They keep a couple of days in the fridge (think – after school snack), and are best eaten either at room temperature or heated slightly in a warm oven. The batter will also keep a couple of days in the fridge if you want to cook on demand.

“These are not your usual fritters,” says cookbook author Yotam Ottolenghi. These are packed with cauliflower and spiced with cinnamon, cumin and turmeric. As a dipping sauce, he serves a spiked Greek yoghurt.

Of course, I have switched out the eggs in Tamimi’s recipe for my usual egg replacer in friters – 1 Tblspn chickpea flour, 1 Tbslpn or a bit less of cream and about 0.25 plain or lemon eno per egg.

Similar recipes include Roasted Cauliflower Tahini Puree, Buckwheat Upma, Crispy Couscous and Saffron Cakes, Sweet Potato Fritters, Mung Bean Flour Fritters, and Pakora.

Browse all of our Fritter recipes, and all of our Snacks. Our Tamami recipes are here, and the dishes from Falastin are here. We have written about our experiences cooking through Plenty More.

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Horse Gram Rasam

Horse Gram (aka Kulthi Bean) should be the next superfood. It is rich in nutrients and its many positive effects on the body. They say that it clears the throat and the sinuses which is why it is very comforting if you have a cold or cough. It is also so flavoursome that just adding pepper and salt to the water that horsegram is cooked in, and drinking it every day will provide nutritional benefits and might even help to to shed weight. So they say.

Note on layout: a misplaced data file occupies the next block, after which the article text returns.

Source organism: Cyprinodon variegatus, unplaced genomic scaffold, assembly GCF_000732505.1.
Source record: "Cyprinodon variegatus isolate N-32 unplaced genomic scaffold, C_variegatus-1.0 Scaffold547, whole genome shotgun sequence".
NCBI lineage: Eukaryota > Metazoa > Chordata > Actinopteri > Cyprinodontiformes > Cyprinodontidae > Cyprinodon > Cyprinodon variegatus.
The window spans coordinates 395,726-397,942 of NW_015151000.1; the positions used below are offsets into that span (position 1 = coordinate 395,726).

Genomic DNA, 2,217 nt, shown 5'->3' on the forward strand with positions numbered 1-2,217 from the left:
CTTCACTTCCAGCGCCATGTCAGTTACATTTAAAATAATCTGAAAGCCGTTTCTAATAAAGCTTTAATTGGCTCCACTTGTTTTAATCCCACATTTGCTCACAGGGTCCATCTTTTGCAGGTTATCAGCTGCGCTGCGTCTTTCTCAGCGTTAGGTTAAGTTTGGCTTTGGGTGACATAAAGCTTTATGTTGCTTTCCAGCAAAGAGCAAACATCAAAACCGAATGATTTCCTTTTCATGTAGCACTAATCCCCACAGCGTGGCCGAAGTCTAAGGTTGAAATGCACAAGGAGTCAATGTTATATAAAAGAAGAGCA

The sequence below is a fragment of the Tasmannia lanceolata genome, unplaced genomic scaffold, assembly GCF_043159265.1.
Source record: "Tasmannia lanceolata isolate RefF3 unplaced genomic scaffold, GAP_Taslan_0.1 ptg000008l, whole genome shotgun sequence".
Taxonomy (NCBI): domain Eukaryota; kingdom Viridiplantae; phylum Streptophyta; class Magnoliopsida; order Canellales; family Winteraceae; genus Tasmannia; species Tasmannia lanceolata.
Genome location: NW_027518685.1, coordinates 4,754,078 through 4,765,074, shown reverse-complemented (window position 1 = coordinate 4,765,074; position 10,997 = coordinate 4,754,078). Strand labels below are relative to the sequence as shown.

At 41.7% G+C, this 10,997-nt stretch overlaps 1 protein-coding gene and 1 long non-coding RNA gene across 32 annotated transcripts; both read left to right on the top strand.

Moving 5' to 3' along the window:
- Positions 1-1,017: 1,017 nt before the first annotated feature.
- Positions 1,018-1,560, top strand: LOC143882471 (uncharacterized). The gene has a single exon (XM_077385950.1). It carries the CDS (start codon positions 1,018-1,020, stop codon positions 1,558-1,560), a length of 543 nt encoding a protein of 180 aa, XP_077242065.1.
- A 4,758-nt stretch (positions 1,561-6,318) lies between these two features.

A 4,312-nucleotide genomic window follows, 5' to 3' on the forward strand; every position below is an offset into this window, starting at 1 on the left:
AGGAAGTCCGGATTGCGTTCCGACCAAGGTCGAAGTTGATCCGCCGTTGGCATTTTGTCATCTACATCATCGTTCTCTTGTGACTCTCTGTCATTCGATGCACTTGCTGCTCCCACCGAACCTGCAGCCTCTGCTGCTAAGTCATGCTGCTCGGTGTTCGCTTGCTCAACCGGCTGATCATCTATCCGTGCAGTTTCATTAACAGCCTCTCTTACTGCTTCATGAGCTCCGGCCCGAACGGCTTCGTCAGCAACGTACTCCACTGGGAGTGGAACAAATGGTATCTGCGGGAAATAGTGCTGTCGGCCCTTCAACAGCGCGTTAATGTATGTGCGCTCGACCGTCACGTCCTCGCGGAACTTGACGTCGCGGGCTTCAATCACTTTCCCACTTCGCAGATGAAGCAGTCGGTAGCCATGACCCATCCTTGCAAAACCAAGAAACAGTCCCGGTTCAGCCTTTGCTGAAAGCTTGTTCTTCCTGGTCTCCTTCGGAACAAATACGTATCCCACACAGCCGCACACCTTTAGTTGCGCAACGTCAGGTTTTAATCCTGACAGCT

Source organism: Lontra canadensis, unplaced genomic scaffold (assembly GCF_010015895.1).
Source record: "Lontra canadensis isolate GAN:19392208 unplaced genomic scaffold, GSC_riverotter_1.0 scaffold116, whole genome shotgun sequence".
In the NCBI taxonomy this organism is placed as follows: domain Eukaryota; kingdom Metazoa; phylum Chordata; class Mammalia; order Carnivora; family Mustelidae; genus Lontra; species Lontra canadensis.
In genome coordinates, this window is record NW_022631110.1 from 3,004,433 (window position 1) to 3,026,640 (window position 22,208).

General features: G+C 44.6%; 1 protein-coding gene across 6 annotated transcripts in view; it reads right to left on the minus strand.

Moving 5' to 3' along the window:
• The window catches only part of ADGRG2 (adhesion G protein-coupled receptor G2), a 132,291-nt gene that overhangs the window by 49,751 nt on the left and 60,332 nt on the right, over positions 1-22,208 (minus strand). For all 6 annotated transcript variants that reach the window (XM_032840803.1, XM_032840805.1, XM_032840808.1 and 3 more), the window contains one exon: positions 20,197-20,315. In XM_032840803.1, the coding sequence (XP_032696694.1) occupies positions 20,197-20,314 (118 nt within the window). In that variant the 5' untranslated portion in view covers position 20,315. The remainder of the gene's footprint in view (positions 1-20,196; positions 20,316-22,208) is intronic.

Read more about Horse Gram. It is easily purchased in Indian shops.

The beauty of rasam is that it can be as simple as water simmered with tamarind and spices, or as heady as lentil based tomato rasam with lots of spices and a small amount of vegetables. Today’s Rasam uses both the horse gram lentils and the cooking water, but see the notes below the recipe for an alternative approach – the cooking water can be used and the drained lentils used to make a sundal.

Similar dishes include Sprouts Usal, Tomato Rasam with Lime, and Tomato and Dal Peppery Rasam.

Browse all of our Horse Gram recipes and all of our Rasams. All of our Indian recipes are here, and our Indian Essentials are here. Or explore our Mid Winter recipes.